Can you make popovers in a muffin tin? It’s not my preferred way, but yes, you definitely can. This particular recipe makes enough batter to fill a standard 12-slot muffin tin. The popovers will be smaller and possibly more dense, but certainly still good. (Reduce your cooking time by 5 minutes at the higher temperature and also 5 minutes at the lower temperature.)
Popover Recipe Variations
- Stir 1 1/2 teaspoons of your favorite dried herbs into the batter for added flavor.
- Sprinkle them with cinnamon and sugar! Brush the tops of baked popovers with melted butter, then sprinkle with cinnamon-sugar. Yum!
- Mix in a cup of shredded cheese with the flour mixture.
- Place a little dab of butter in each well as the pan warms up in the preheating oven.
How to Store and Reheat Popovers
Popovers are ideally enjoyed right after baking, so if at all possible, bake and serve them fresh from the oven. The longer they sit, they tend to lose their height and crispness. That being said, you can make them ahead of time and they’ll still be good.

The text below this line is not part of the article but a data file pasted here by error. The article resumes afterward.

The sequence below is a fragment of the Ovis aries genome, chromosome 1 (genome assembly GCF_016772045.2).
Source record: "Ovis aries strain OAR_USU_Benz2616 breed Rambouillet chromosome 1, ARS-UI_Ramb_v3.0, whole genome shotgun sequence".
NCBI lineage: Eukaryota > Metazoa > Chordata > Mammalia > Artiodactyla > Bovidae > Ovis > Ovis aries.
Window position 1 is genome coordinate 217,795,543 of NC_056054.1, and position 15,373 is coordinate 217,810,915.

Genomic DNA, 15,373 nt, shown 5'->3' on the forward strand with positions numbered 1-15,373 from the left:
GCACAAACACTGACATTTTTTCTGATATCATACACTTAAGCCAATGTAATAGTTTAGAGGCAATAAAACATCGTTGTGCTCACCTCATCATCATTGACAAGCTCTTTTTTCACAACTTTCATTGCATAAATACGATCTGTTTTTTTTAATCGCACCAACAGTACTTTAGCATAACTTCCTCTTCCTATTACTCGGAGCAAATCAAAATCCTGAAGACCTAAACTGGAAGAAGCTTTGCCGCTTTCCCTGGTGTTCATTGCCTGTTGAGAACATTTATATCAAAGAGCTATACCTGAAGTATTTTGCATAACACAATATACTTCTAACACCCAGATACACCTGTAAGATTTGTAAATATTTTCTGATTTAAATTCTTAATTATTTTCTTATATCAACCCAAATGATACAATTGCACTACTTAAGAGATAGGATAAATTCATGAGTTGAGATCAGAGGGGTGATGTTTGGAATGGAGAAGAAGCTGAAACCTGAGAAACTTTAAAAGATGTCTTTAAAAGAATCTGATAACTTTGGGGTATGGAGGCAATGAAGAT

- Can you reheat popovers? Yes. Just warm them in a 350°F oven until warm and crispy again, about 5 minutes.
- Can you freeze popovers? Yes. Freeze baked and cooled popovers in an airtight, freezer-safe bag for up to 2 months. To reheat, place the popovers directly from the freezer into a 350° oven and bake until warm and crispy, about 8 minutes.
- Can you make popover batter ahead of time? There’s some debate over this, but in my humble opinion, the batter should rest for at least 15 minutes and up to 1 hour at room temperature, but no more than that. Give it a stir before filling the popover pan.
What To Serve with Popovers
With a crispy exterior, hollow interior, and light, buttery taste, the classic popover is my absolute favorite roll. As my son would say, “they are 89,000 good.”
Watch Them Being Made
Light & Buttery Classic Popovers
This Classic Popover Recipe gives you the best popovers, with a crispy exterior & a hollow interior. Light, buttery & fabulous, there’s nothing else like them!
Servings: 6 popovers